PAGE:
Warning: A non-numeric value encountered in /home/web2cowi/public_html/wp-content/themes/astra/inc/class-astra-dynamic-css.php on line 3458
Sinjar - Coptic Wiki


An important Christian center and episcopal see in Lower Egypt, especially from the eleventh to the thirteenth century. Sinjar is mentioned in the Coptic SYNAXARION, under 4 Misra, as the place where David and his brothers suffered during the DIOCLETIAN persecution. By the eighth century, Sinjar had become an episcopal see.

At the time of the patriarchate of CHRISTODOULUS (1047-1077), Sinjar had increased in importance, partly because of the monks there and partly because of the relics of Saint Philotheus and Saint Thecla the Apostolic that had been transferred from the hermitage of Nafuh at Nastaruh to the hermitage of Sinjar. In 1086, Jirgis ibn Madkur, the chronicler of the HISTORY OF THE PATRIARCHS, visited Sinjar and the saints’ relics. During the middle of the eleventh century, the hermitage of Sinjar gained importance through its monks: Butrus al-Sinjari, who was known for many miracles he wrought; Yustus al-Sinjari, priest of the Church of Saint Mercurius in Old Cairo; and Kayil al-Sinjari, priest of the Church of the Holy Virgin at al-Jidiyyah.

At the time of CYRIL II (1078-1092), Theodorus of Sinjar was among the forty-seven who participated in the episcopal council at Cairo in 1086. After the death of Cyril II, Michael, the and hegumenos of the hermitage of Sinjar, was elected his successor.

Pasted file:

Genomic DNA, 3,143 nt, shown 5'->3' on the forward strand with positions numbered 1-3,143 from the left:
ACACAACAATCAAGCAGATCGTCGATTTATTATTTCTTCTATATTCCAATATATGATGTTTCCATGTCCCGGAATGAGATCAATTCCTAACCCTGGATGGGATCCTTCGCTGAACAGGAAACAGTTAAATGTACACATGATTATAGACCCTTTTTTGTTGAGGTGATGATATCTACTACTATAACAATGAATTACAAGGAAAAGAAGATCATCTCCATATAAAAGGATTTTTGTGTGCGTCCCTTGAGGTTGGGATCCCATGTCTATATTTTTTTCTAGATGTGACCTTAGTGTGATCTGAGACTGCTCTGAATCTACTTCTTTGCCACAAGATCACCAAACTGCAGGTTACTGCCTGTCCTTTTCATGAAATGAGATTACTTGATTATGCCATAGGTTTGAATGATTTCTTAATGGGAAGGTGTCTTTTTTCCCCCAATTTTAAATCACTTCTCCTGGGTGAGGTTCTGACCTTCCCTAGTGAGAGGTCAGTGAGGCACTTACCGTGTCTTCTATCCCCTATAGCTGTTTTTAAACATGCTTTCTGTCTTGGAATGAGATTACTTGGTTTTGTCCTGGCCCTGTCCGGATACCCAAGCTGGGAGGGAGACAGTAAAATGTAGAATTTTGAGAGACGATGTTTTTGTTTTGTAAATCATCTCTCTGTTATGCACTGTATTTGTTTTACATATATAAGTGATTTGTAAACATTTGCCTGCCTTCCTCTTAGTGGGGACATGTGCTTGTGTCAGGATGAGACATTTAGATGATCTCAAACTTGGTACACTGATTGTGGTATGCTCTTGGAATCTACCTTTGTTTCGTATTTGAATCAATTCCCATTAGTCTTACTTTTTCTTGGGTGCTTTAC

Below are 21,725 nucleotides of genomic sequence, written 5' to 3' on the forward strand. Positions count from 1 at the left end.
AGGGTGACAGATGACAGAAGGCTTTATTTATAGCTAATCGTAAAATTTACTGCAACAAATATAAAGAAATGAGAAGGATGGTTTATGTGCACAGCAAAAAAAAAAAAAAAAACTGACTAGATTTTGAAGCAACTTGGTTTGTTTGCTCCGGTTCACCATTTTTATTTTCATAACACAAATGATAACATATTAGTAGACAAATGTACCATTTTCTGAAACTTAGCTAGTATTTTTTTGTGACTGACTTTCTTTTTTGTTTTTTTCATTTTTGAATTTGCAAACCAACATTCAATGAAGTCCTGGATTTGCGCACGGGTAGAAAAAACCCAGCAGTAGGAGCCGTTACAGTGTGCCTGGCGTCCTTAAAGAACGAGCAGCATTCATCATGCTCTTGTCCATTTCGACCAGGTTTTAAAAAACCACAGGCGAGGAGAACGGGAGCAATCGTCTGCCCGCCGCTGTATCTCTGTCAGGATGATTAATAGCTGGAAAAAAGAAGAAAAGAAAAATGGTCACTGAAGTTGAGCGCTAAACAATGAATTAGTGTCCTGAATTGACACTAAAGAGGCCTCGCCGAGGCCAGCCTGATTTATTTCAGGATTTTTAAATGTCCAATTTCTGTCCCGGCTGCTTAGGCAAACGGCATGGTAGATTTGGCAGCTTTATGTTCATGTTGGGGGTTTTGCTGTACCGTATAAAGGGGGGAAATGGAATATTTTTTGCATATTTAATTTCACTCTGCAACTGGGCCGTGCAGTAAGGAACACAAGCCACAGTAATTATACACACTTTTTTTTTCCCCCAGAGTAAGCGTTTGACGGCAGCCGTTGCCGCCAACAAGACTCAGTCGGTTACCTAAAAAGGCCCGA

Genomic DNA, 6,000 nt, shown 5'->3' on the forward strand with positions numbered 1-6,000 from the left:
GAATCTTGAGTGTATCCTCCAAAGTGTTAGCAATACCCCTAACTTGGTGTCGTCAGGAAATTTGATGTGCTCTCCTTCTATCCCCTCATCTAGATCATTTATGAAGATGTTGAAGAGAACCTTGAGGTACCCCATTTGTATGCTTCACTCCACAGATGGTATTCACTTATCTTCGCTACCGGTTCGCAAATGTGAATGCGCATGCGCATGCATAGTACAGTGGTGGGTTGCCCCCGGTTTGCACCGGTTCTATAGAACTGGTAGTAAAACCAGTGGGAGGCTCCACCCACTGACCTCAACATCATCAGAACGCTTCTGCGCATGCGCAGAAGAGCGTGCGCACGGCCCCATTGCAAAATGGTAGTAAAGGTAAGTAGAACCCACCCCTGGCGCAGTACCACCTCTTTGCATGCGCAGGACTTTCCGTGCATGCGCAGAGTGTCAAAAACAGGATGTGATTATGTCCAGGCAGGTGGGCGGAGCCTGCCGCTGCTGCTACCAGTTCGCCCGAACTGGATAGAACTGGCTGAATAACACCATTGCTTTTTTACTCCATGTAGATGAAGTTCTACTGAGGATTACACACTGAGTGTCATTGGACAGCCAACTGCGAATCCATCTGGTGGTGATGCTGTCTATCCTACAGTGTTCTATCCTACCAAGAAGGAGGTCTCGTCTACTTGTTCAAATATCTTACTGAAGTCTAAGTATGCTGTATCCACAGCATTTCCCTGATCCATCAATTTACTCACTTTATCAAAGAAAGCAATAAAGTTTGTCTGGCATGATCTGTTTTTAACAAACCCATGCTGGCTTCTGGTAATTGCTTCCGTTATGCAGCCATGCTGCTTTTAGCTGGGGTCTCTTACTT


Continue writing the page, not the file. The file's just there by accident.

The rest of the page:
The bishopric of Sinjar continued to exist until the thirteenth century, for during the patriarchate of Laqlaq (1235-1243), Mark, bishop of Sinjar, had joined the other in their accusations against Cyril; and Butrus, bishop of Sinjar, was present at the of the concoction of the in 1257.

One of the last references to Sinjar is by the Arab historian and geographer Abu al-Fida Isma‘il ibn ‘Ali ‘Imad al-Din (1273-1331), who is quoted by Qalqashandi (d. 1418). The fourteenth-century list of episcopal sees of Coptic MS 53 of the John Rylands Library also mentions Sinjar.

Sinjar ceased to exist as an inhabited site, because of the rising water level of Lake Burullus, sometime in the sixteenth or seventeenth century. Its ruins are on the northwestern part of the island of Sinjar in Lake Burullus, just over 11 miles (18 km) southwest of Burj al-Burullus. The uninhabited island is about 800 yards (700 m) long and from about 220 to 440 yards (200 m to 400 m) wide. The northwestern part of the island, known as Kom al- Ahmar, is about 195 by about 130 yards (180 by 120 m), and is covered with a thick layer of broken pottery, burned bricks, broken glass, broken green ceramics, and oxidized coins. A considerable part of ancient Sinjar is submerged. With the rising of the water level, more and more of the island will disappear beneath the waters of Lake Burullus.


  • Amélineau, E. La Géographie de l’Egypte a l’époque copte, p. 275. Paris, 1893.
  • Maspero, J., and G. Wiet. Matériaux pour servir à la géographie de l’Egypte, Vol. 1, p. 211. Cairo, 1914.
  • Meinardus, O. “Singar, an Historical and Geographical Study.” Bulletin de la Société d’archéologie copte 18 (1966):175-79. Munier, H. des listes épiscopales de l’église copte, p. 35. Cairo, 1943.
  • Muyser, J. “Contribution a l’étude des listes épiscopales de l’église copte.” Bulletin de la Société d’archéologie copte 10 (1944):148. Quatremère, E. M. Mémoires géographiques et historiques sur l’Egypte, Vol. 1, p. 280. Paris, 1811.
  • Villecourt, L. “Les observances liturgiques et la discipline du jeûne dans l’église copte.” Le Muséon 36 (1923):263.